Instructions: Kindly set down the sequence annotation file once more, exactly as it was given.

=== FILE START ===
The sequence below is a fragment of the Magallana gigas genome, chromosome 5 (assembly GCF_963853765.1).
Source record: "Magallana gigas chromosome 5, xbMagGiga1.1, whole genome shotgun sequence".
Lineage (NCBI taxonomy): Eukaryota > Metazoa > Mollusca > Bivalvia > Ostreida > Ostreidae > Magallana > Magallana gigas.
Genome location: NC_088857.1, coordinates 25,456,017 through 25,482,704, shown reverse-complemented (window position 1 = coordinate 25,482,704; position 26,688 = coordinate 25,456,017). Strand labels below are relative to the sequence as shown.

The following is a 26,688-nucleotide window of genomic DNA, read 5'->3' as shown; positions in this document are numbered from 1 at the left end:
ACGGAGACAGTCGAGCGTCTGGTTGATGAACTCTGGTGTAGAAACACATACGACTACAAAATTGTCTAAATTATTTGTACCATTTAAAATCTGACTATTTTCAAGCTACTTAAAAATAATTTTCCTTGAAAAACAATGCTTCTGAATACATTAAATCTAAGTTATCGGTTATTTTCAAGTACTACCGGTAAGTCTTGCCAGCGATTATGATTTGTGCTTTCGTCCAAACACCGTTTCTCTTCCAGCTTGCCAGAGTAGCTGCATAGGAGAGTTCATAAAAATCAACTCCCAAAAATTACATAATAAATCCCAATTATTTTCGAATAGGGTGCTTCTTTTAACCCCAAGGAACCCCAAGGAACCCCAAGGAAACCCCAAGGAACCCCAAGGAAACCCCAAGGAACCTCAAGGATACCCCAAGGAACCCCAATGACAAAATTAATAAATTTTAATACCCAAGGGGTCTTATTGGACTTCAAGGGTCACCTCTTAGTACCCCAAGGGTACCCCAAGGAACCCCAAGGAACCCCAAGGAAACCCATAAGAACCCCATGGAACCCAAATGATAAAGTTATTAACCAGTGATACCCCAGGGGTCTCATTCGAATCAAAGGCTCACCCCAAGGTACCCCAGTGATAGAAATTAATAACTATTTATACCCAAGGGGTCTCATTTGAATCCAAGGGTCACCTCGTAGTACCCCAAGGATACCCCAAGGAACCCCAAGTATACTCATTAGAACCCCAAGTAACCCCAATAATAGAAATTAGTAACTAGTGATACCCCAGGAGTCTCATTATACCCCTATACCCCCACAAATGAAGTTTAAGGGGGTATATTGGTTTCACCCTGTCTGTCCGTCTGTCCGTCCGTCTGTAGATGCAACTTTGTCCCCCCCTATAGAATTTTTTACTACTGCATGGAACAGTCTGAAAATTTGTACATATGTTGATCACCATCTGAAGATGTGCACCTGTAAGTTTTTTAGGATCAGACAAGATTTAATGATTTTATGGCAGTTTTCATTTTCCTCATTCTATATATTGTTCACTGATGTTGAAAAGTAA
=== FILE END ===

The sequence below is a fragment of the Magallana gigas genome, chromosome 5 (assembly GCF_963853765.1).
Source record: "Magallana gigas chromosome 5, xbMagGiga1.1, whole genome shotgun sequence".
Lineage (NCBI taxonomy): Eukaryota > Metazoa > Mollusca > Bivalvia > Ostreida > Ostreidae > Magallana > Magallana gigas.
Genome location: NC_088857.1, coordinates 25,456,017 through 25,482,704, shown reverse-complemented (window position 1 = coordinate 25,482,704; position 26,688 = coordinate 25,456,017). Strand labels below are relative to the sequence as shown.

The following is a 26,688-nucleotide window of genomic DNA, read 5'->3' as shown; positions in this document are numbered from 1 at the left end:
ACGGAGACAGTCGAGCGTCTGGTTGATGAACTCTGGTGTAGAAACACATACGACTACAAAATTGTCTAAATTATTTGTACCATTTAAAATCTGACTATTTTCAAGCTACTTAAAAATAATTTTCCTTGAAAAACAATGCTTCTGAATACATTAAATCTAAGTTATCGGTTATTTTCAAGTACTACCGGTAAGTCTTGCCAGCGATTATGATTTGTGCTTTCGTCCAAACACCGTTTCTCTTCCAGCTTGCCAGAGTAGCTGCATAGGAGAGTTCATAAAAATCAACTCCCAAAAATTACATAATAAATCCCAATTATTTTCGAATAGGGTGCTTCTTTTAACCCCAAGGAACCCCAAGGAACCCCAAGGAAACCCCAAGGAACCCCAAGGAAACCCCAAGGAACCTCAAGGATACCCCAAGGAACCCCAATGACAAAATTAATAAATTTTAATACCCAAGGGGTCTTATTGGACTTCAAGGGTCACCTCTTAGTACCCCAAGGGTACCCCAAGGAACCCCAAGGAACCCCAAGGAAACCCATAAGAACCCCATGGAACCCAAATGATAAAGTTATTAACCAGTGATACCCCAGGGGTCTCATTCGAATCAAAGGCTCACCCCAAGGTACCCCAGTGATAGAAATTAATAACTATTTATACCCAAGGGGTCTCATTTGAATCCAAGGGTCACCTCGTAGTACCCCAAGGATACCCCAAGGAACCCCAAGTATACTCATTAGAACCCCAAGTAACCCCAATAATAGAAATTAGTAACTAGTGATACCCCAGGAGTCTCATTATACCCCTATACCCCCACAAATGAAGTTTAAGGGGGTATATTGGTTTCACCCTGTCTGTCCGTCTGTCCGTCCGTCTGTAGATGCAACTTTGTCCCCCCCTATAGAATTTTTTACTACTGCATGGAACAGTCTGAAAATTTGTACATATGTTGATCACCATCTGAAGATGTGCACCTGTAAGTTTTTTAGGATCAGACAAGATTTAATGATTTTATGGCAGTTTTCATTTTCCTCATTCTATATATTGTTCACTGATGTTGAAAAGTAA